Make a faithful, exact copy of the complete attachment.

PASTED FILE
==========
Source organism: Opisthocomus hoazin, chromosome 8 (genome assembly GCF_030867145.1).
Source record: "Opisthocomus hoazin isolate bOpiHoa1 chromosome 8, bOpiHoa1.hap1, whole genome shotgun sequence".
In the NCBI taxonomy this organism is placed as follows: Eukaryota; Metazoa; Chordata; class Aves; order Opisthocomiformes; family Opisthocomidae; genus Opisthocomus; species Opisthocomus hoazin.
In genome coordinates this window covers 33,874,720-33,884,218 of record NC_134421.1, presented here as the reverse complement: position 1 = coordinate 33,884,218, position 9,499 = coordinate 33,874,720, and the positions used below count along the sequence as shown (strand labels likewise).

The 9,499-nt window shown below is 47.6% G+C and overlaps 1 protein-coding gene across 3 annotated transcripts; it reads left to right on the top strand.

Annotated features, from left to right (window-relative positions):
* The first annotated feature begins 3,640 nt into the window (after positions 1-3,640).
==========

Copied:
Source organism: Opisthocomus hoazin, chromosome 8 (genome assembly GCF_030867145.1).
Source record: "Opisthocomus hoazin isolate bOpiHoa1 chromosome 8, bOpiHoa1.hap1, whole genome shotgun sequence".
In the NCBI taxonomy this organism is placed as follows: Eukaryota; Metazoa; Chordata; class Aves; order Opisthocomiformes; family Opisthocomidae; genus Opisthocomus; species Opisthocomus hoazin.
In genome coordinates this window covers 33,874,720-33,884,218 of record NC_134421.1, presented here as the reverse complement: position 1 = coordinate 33,884,218, position 9,499 = coordinate 33,874,720, and the positions used below count along the sequence as shown (strand labels likewise).

The 9,499-nt window shown below is 47.6% G+C and overlaps 1 protein-coding gene across 3 annotated transcripts; it reads left to right on the top strand.

Annotated features, from left to right (window-relative positions):
* The first annotated feature begins 3,640 nt into the window (after positions 1-3,640).